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THE POST-SIGNAL / Steve Bandy
Crowley Fire Chief Jody Viator spoke to members of the Crowley Lions Club recently on the work involved in maintaining the city’s Class 2 fire rating and other issues.

Working on rating

Lions Club hosts Fire Chief Viator

The Crowley Fire Department will undergo fire rating testing next year and is working hard to maintain its current Class 2 rating, according to Fire Chief Jody Viator.
Viator, a 30-year veteran of the local department, was guest speaker for the recent meeting of the Crowley Lions Club.
A native of Abbeville, he joined the CFD in 1989. “My goal back then was to stay for 20 years,” he said. “It’s been 30.”
Viator said the Crowley Fire Department has maintained a Class 2 rating for a number of years — “since Russel (Meche) was chief,” he said.
“If we were to go from a Class 2 to a Class 3, it would cost the average homeowners in Crowley $60 to $70 more a month in fire insurance premiums.”
Fire departments are rated 1 through 10, with 1 being the best and 10 the worst. The lower your department’s fire rating, the lower your insurance premiums.
“There are very few Class 1 departments in the state,” Viator said. “It’s all about manpower and we simply can’t afford it.”
Viator pointed out that a starting firefighter makes $2,100 a month “and he has to get Haz-Mat and Firefighter 1 and Firefighter 2 certified within a year or we let him go.”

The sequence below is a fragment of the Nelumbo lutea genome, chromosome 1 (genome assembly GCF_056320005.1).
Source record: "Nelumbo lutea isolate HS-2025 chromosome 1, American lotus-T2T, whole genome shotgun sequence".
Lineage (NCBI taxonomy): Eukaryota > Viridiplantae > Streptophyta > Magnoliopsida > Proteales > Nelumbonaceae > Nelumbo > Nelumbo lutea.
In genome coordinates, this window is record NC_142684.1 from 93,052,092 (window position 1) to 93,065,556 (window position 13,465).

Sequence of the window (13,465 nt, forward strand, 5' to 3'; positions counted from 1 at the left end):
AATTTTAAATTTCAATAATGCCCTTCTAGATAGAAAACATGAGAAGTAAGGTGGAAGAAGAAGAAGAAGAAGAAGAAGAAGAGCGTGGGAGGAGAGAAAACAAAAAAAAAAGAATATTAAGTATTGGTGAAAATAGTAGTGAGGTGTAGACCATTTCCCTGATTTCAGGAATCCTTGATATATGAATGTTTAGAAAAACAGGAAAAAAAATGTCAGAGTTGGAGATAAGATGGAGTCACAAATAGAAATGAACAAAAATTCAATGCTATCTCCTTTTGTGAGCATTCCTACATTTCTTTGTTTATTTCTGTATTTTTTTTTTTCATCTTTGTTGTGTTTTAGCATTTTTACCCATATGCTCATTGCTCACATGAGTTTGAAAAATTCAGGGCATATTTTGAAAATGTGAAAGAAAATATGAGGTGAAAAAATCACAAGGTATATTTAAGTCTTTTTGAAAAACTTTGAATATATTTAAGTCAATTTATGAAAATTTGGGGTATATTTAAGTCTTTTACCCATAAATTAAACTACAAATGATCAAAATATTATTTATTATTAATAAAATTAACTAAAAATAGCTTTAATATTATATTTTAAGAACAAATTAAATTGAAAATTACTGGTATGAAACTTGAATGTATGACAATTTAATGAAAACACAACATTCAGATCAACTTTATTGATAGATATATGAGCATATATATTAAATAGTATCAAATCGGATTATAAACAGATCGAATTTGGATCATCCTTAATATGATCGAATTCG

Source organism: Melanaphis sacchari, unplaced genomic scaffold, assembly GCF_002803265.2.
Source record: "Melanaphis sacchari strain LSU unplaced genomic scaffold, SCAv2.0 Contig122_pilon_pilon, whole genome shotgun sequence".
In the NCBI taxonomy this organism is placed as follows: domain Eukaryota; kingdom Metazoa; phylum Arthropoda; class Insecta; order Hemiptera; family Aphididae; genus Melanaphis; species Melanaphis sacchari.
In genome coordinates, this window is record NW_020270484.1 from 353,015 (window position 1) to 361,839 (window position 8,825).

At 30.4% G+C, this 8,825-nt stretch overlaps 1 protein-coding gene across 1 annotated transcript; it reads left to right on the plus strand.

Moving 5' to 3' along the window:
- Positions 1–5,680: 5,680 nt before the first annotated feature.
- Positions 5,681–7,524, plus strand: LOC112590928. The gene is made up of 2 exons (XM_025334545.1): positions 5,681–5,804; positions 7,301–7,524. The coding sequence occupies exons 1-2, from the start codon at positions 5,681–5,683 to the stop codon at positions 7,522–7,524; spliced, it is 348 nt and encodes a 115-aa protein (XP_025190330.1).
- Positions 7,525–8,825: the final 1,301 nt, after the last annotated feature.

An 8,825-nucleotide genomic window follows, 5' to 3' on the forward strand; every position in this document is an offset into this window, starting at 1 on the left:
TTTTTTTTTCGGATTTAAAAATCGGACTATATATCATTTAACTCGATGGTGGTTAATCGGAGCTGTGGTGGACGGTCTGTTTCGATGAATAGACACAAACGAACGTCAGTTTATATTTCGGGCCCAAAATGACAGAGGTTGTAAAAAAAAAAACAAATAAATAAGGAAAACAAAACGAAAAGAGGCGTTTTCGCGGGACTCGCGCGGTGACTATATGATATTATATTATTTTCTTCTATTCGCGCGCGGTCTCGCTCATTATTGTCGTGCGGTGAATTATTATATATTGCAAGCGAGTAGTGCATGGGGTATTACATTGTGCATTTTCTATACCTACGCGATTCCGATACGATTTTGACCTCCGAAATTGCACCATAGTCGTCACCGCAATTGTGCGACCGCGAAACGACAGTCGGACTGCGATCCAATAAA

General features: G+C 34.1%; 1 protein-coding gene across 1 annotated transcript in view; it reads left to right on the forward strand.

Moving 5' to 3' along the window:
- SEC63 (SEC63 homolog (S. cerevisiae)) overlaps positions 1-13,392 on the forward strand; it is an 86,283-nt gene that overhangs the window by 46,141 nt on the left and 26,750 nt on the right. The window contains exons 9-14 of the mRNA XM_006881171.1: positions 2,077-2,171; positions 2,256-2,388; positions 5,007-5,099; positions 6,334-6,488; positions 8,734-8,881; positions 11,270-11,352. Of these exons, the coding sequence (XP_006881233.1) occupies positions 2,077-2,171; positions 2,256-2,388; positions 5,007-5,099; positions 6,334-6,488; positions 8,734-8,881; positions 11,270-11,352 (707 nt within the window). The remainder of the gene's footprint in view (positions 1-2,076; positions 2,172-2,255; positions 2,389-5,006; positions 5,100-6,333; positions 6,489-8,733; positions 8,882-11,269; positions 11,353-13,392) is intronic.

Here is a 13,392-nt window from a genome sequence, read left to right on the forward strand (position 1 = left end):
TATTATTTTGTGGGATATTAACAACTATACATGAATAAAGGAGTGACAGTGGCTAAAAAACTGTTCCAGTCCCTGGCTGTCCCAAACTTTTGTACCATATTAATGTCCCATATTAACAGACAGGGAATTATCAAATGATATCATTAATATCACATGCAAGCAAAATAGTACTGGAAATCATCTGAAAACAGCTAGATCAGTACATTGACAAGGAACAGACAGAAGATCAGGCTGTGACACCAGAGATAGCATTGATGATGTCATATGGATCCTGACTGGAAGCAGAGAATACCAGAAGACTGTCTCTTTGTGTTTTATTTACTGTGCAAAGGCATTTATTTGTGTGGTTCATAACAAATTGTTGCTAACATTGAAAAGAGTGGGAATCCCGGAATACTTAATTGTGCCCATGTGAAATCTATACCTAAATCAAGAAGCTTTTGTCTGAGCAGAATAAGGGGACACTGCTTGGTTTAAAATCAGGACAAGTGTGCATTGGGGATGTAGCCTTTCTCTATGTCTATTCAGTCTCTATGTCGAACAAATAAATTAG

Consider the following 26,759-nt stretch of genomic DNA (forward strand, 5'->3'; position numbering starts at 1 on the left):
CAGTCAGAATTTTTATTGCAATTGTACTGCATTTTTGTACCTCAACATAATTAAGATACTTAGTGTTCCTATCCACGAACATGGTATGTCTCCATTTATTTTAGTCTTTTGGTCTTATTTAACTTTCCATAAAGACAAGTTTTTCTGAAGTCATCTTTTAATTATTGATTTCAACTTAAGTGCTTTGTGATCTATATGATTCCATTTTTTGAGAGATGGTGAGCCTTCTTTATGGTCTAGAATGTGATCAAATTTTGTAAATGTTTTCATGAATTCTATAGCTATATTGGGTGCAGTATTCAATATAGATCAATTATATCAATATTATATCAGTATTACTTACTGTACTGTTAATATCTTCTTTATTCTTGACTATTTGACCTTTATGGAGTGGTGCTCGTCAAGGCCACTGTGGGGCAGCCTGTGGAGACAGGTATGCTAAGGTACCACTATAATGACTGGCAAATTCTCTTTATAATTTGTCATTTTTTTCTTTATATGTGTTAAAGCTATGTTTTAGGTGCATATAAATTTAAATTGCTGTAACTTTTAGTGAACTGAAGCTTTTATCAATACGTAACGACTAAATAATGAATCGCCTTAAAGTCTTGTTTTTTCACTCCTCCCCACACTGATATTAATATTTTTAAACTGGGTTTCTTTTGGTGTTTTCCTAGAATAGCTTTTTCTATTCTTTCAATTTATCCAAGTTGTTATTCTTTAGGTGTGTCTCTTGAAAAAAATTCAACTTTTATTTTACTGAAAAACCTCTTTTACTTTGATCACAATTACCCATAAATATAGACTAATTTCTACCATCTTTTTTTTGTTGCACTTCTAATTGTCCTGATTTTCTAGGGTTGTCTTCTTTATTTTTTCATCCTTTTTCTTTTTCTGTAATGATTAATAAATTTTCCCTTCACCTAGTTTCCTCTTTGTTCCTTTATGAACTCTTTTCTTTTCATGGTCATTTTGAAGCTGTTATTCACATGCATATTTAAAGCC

After a year, the firefighter receives a $500 monthly stipend from the state.
“Our operating budget for the year is $2.6 million — $2.3 million of that goes to salaries and fringe,” he said.
Asked about the Central Fire Station, Viator was not shy about voicing his opinion.
“I think it should be demolished,” he said. “It’s not functional.”
The building, he said, was built in the late 1940s with no air conditioning. Adding air conditioning has caused the un-insulated wall to sweat and mold, he explained.
In addition, “Our trucks are getting bigger and bigger and just barely fit in this building. Besides which, we have to back in. It would be nice to have a station situated to where we could drive into and out of it.”
Viator went on to say that the living quarters upstairs are now deserted and have been for about three years. On-duty firefighters are living in the former medical offices behind the station.
“I know this building looks nice from the outside and a lot of people consider it ‘historical,’ but it’s not cost efficient,” Viator said. “It wouldn’t be cheap to fix.”
He estimated that a new fire station would cost between $1.5 million and $2 million.

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